In his most recent piece for the New York Times, celebrated economist Paul Krugman ponders the ways his chosen field failed to account for the Great Recession and prevent the past five years of sub-par growth and destructive austerity. But while Krugman grants that many economists failed to see the Great Recession coming, he argues that economic orthodoxy actually offered the right analysis for the crisis of recent years — it's just that the rich and powerful didn't like the prescriptions.
"[P]olicy makers and politicians have ignored both the textbooks and the lessons of history," Krugman writes. "And the result has been a vast economic and human catastrophe, with trillions of dollars of productive potential squandered and millions of families placed in dire straits for no good reason."
After reprising an old saw of his, the story of how Very Serious People advocated austerity despite the fact that the American economy was suffering from a lack of demand, Krugman claims that know-nothing politicians (and ones who did know better, like President Obama) were able to push self-destructive policy because "most people find the logic of policy in a depressed economy counterintuitive."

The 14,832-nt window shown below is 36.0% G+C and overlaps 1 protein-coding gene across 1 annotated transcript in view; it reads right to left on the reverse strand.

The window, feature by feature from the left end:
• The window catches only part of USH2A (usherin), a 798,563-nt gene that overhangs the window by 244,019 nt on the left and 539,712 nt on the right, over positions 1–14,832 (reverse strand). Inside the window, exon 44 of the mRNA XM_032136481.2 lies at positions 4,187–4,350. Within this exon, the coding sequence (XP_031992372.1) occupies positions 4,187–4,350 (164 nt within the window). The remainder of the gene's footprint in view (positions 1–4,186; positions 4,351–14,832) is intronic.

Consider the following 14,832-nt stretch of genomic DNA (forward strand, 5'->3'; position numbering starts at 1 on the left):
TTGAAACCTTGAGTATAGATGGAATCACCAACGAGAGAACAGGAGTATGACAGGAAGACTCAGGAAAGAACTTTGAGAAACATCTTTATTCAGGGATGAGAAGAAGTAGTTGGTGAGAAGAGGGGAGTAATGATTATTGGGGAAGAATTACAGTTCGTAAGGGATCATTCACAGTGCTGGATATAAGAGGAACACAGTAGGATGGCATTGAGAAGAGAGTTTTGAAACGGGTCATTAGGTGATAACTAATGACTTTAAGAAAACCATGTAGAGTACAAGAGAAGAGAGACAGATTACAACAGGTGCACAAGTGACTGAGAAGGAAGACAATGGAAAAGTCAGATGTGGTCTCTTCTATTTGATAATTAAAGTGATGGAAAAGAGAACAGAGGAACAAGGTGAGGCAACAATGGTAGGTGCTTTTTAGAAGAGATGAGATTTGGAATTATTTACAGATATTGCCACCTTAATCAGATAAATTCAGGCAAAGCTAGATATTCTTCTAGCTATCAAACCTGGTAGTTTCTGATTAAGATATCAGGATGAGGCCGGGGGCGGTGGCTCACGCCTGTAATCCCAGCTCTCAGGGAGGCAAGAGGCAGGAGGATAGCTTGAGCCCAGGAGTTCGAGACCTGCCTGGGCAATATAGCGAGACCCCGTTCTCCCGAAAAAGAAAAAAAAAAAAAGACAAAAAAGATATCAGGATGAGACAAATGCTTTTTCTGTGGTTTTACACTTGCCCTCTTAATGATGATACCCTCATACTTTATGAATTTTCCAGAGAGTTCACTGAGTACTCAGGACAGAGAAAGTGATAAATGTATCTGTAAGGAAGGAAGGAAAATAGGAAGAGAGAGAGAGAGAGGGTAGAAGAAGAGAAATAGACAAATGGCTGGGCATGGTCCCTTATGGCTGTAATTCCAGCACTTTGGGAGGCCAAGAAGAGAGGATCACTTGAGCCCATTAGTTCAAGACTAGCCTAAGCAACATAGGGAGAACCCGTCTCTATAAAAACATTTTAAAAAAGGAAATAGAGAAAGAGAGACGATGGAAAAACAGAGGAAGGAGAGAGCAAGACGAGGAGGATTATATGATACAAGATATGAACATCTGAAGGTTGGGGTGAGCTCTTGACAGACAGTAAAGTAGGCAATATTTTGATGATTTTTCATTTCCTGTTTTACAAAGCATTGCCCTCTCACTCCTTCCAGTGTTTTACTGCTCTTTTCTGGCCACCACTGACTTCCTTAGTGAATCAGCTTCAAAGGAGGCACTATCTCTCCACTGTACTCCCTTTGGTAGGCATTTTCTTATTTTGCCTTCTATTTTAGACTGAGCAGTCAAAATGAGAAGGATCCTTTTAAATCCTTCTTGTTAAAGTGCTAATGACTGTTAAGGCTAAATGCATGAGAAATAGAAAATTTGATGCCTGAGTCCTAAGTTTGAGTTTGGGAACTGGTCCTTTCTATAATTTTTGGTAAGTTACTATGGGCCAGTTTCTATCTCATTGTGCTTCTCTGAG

Contrary to what people like John Boehner or Obama himself once argued, a large economy managed by a government that prints its own currency is not like a family, Krugman notes; it doesn't need to respond to every economic problem by "tightening its belt."
Ultimately, however, Krugman places the blame on political and economic power imbalances. It's not a coincidence, he implies, that the policies pushed by many politicians — forms of austerity, mainly — were to the liking of wealthy and powerful people who resent the welfare state and oppose public spending. "[P]eople whose real goal is dismantling the social safety net have found promoting deficit panic an effective way to push their agenda," Krugman writes.
And such people have been aided and abetted by what I’ve come to think of as the trahison des nerds — the willingness of some economists to come up with analyses that tell powerful people what they want to hear, whether it’s that slashing government spending is actually expansionary, because of confidence, or that government debt somehow has dire effects on economic growth even if interest rates stay low.
Whatever the reasons basic economics got tossed aside, the result has been tragic. Most of the waste and suffering that have afflicted Western economies these past five years was unnecessary. We have, all along, had the knowledge and the tools to restore full employment. But policy makers just keep finding reasons not to do the right thing.